Behrman House Blog
Are They Paying Attention to Us?
Terry Kaye was in Los Angeles last week, in part to present to the Principals’ Council retreat organized by Janice Tytell. She reports that for the first time at one of these sessions, many of the participants were on laptops and handheld devices throughout the session, taking notes and looking real-time at the websites and other digital resources she was referring to in her talk.
Terry was both enthusiastic—it’s great to see that kind of engagement—and a bit disconcerted. After all, one expects participants to be paying attention, just as we want our students to pay attention in class.
Cut to the Wall St. Journal. The Journal reported in an article the day after Terry’s presentation that the research efforts of the Large Hadron Super Collider near Geneva, Switzerland require 2,900 scientists from 34 countries, and that they’re using 100,000 computers (that’s one hundred thousand!) to process the data. Talk about a collaborative effort.
As the Journal put it, “Once a mostly solitary endeavor, science in the 21st century has become a team sport.”
So what do these two things have to do with each other? How can a presentation in Los Angeles be possibly linked to the European Super Collider?
It has to do with technology and with teams. With collaboration and with what we expect from our students. With the description “once a mostly solitary endeavor, science in the 21st century has become a team sport.” (Sound familiar? Can we apply it to education as well?)
I was trained (from early childhood through law school) through traditional classroom instruction. And when I give presentations, or when I’ve taught classes, as I have at HUC and JTS, I’ve come to expect those in attendance to pay attention to me. After all, that’s what I did when I was a student. That means listening, responding, and asking questions when appropriate.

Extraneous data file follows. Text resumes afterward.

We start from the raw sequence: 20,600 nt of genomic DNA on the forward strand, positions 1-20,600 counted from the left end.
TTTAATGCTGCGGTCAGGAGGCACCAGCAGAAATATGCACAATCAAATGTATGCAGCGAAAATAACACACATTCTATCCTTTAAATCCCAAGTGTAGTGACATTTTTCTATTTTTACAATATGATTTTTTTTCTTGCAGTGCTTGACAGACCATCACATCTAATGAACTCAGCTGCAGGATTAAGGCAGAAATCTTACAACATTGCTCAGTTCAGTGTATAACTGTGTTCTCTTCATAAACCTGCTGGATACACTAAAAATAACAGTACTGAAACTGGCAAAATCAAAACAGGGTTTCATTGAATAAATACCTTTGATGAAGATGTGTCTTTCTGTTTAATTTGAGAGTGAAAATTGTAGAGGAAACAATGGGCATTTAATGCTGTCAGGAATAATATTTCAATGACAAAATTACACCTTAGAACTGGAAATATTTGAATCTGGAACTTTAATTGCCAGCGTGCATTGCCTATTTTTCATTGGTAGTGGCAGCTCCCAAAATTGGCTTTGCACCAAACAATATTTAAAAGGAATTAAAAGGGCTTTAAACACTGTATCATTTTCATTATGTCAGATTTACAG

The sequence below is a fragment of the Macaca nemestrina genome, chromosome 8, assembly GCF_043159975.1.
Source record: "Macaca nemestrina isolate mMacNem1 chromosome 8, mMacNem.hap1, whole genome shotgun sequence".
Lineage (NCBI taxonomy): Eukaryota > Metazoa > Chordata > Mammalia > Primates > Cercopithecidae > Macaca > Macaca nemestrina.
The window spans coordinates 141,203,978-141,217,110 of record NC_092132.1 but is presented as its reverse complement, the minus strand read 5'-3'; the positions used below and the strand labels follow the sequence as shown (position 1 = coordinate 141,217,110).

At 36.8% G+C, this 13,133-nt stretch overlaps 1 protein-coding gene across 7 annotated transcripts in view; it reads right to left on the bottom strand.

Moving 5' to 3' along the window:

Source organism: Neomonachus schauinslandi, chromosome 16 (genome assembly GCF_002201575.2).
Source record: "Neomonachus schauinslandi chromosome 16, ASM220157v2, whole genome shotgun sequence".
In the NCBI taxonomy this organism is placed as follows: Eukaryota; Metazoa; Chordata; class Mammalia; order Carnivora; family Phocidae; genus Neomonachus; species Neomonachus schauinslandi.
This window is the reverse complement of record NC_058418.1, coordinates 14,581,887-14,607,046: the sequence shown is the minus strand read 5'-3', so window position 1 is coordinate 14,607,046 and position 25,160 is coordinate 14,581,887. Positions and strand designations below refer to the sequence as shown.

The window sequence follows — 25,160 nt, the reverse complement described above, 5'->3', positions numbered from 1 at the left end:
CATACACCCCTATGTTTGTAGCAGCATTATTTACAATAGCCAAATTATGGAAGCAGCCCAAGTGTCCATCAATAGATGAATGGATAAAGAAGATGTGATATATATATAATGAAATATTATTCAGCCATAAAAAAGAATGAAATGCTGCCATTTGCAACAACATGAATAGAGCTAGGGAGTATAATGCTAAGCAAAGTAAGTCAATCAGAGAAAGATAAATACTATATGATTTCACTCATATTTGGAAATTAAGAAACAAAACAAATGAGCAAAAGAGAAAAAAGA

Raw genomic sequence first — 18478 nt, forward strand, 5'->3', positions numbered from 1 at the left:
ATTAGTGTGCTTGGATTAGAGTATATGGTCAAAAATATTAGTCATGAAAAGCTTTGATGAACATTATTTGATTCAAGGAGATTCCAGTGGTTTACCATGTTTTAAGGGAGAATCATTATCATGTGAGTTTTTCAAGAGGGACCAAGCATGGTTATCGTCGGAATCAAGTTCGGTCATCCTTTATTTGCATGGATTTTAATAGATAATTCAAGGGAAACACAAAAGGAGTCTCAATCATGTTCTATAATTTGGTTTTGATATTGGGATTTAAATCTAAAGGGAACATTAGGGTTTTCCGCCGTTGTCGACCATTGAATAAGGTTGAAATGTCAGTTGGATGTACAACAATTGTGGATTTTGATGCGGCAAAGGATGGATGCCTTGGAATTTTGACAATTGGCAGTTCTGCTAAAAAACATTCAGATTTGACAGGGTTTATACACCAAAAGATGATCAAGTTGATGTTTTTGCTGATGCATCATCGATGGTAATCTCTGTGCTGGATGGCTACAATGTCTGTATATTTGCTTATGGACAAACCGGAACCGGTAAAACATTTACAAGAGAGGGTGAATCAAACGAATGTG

But that’s not always how it works in today’s world. Fourteen of the 16 students in my son’s 9th grade English class have laptops. They take notes directly into their machines. Are they on their email at the same time? Who knows? Are the education students I teach at HUC and JTS on their laptops? They sure are. And I know that it doesn’t feel as secure, it doesn’t feel as orderly, as it did 10 years ago.
And yet I also know that when I’m in a class, or at a presentation, I want to write directly into my laptop. It’s faster. It’s neater (I have poor handwriting). And it’s easier to organize. And yes, sometimes I’m on my email. Sorry.
So what does this have to do with you, and me, and education? At the very least, we all need to come to accept these devices into our lives, and into our classrooms. And begrudging acceptance is a second-best solution, for these are the tools of modern collaboration. They allow our students a broader network, a more diverse set of contacts and collaborators, than has ever been the case in history. These devices allow them a breadth of research and learning unheard of in human history. Just see the recent Pew Internet and American Life Project for some examples.
So that’s where we need to go. Invite your students’ iPhones into your classroom and ask them to try out our free iShma app, which is in beta-test. Devise some web-based research inquiries that they can do in groups. Have a contest—see who can find the best (funniest, most meaningful, most informative) YouTube video for the upcoming Jewish holiday, and have them share it with the class. There are so many possibilities. We cannot, and we should not, hold back the tide; let’s ride it instead.